Calls Russia Can Placing Its Intercontinental Missiles In Belarus, President Lukashenko: I'm Not Trying To Intimidate

JAKARTA - Belarusian President Alexander Lukashenko said on Friday that Russia, which has decided to place tactical nuclear weapons in Belarus, could place intercontinental nuclear missiles there if needed.

In an annual speech before lawmakers and government officials, President Lukashenko said Moscow's plan to place nuclear weapons in the territory of its close ally would help protect Belarus, which the West said was threatened.

"I am not trying to intimidate or blackmail anyone. I want to protect Belarusian countries and ensure peace for the Belarusian people," President Lukashenko said.

Although Russian President Vladimir Putin said on Saturday that the tactical missiles would remain under Moscow's control, President Lukashenko suggested that he could use them with Russian approval if Belarus was threatened with collapse.

He also raised the prospect of deploying strategic nuclear weapons - intercontinental ballistic missiles that could destroy entire cities from thousands of miles away - in Belarus.

President Lukashenko said Belarus has enough conventional weapons to deal with threats, "but if we see that behind that (threat) there is the destruction of our country, we will use everything we have".

"If necessary, President Putin and I will decide and bring in strategic weapons - if necessary," he said.

He gave no evidence of any threat from the West, or further accusations that there were plans to invade Belarus from a neighboring Poland, which is a member of the Western NATO alliance led by the US.

"Believe me, I have never deceived you. They are preparing to attack Belarus, to destroy our country," he told the audience.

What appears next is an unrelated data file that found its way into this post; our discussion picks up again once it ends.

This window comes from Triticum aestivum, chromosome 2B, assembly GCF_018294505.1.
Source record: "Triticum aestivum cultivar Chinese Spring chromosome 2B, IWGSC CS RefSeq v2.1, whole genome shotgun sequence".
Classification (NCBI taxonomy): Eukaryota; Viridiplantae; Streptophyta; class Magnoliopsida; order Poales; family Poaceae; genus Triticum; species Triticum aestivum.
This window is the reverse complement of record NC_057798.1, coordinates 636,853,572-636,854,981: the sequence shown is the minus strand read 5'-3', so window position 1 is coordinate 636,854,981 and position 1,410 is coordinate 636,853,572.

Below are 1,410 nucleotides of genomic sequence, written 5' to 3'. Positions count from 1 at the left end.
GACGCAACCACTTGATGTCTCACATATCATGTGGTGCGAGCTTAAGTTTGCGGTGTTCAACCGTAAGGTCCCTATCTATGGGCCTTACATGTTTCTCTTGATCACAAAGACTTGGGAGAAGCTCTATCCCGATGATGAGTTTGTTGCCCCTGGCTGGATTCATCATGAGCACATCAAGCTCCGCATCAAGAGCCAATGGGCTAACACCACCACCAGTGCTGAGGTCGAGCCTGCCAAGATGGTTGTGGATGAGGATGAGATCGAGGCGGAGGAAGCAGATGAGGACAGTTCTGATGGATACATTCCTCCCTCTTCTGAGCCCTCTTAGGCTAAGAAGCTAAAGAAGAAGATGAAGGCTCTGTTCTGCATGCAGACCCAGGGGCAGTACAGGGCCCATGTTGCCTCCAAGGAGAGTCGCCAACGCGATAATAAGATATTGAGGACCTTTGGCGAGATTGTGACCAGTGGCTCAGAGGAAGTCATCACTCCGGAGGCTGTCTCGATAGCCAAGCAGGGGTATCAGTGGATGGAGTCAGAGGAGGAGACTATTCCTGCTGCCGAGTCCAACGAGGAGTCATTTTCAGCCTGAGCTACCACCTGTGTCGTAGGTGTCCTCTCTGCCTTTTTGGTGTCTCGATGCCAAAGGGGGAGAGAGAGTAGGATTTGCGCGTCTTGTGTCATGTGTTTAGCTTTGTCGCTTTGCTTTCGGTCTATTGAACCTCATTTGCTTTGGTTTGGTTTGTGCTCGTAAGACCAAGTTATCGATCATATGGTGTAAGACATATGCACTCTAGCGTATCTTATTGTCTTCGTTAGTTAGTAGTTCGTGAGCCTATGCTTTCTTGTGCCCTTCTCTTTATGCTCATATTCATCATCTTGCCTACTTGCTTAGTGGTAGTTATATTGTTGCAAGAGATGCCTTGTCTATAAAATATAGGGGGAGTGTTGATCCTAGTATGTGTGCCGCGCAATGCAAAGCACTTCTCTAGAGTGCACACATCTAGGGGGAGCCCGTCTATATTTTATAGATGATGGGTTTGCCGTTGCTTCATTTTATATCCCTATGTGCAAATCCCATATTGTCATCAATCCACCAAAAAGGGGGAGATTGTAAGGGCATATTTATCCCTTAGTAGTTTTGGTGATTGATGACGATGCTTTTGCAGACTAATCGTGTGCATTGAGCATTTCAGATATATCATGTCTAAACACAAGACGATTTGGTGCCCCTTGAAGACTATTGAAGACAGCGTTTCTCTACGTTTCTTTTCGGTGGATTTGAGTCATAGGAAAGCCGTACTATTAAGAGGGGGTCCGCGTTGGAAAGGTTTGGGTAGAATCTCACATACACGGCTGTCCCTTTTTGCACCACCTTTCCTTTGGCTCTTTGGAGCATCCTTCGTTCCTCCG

Russia's decision to place a tactical nuclear missile in Belarus amid rising tensions with the West over its invasion of Ukraine was the first nuclear arms deployment beyond its borders since the collapse of the Soviet Union in 1991.

The UN Security Council met on Friday, at the request of the United States and Albania, to discuss President Putin's plans. US Deputy Ambassador to the United Nations, Robert Wood, accused Putin of "improving Russia's dangerous and destabilizing behavior" with threats to use nuclear weapons in Belarus.

Russia's ambassador to the United Nations Vassily Nebenzia told the council that Putin was "clear about the fact that we did not transfer nuclear weapons, we spoke about the transfer of operational tactical missile complexes to Belarus."

Meanwhile, China, Moscow's strategic partner, did not specifically discuss Putin's plan. Chinese Deputy Ambassador to the United Nations Geng Shuang told the council Beijing recommended "there is no deployment of nuclear weapons abroad by all nuclear weapons-owning countries and the withdrawal of nuclear weapons stationed on ships."

Earlier, Belarus said this week the weapons would provide protection against what it calls a pressure campaign from the United States and its allies aimed at overthrowing President Lukashenko, who has been in power for nearly three decades.

US President Joe Biden said on Tuesday he found the promised deployment "worrying".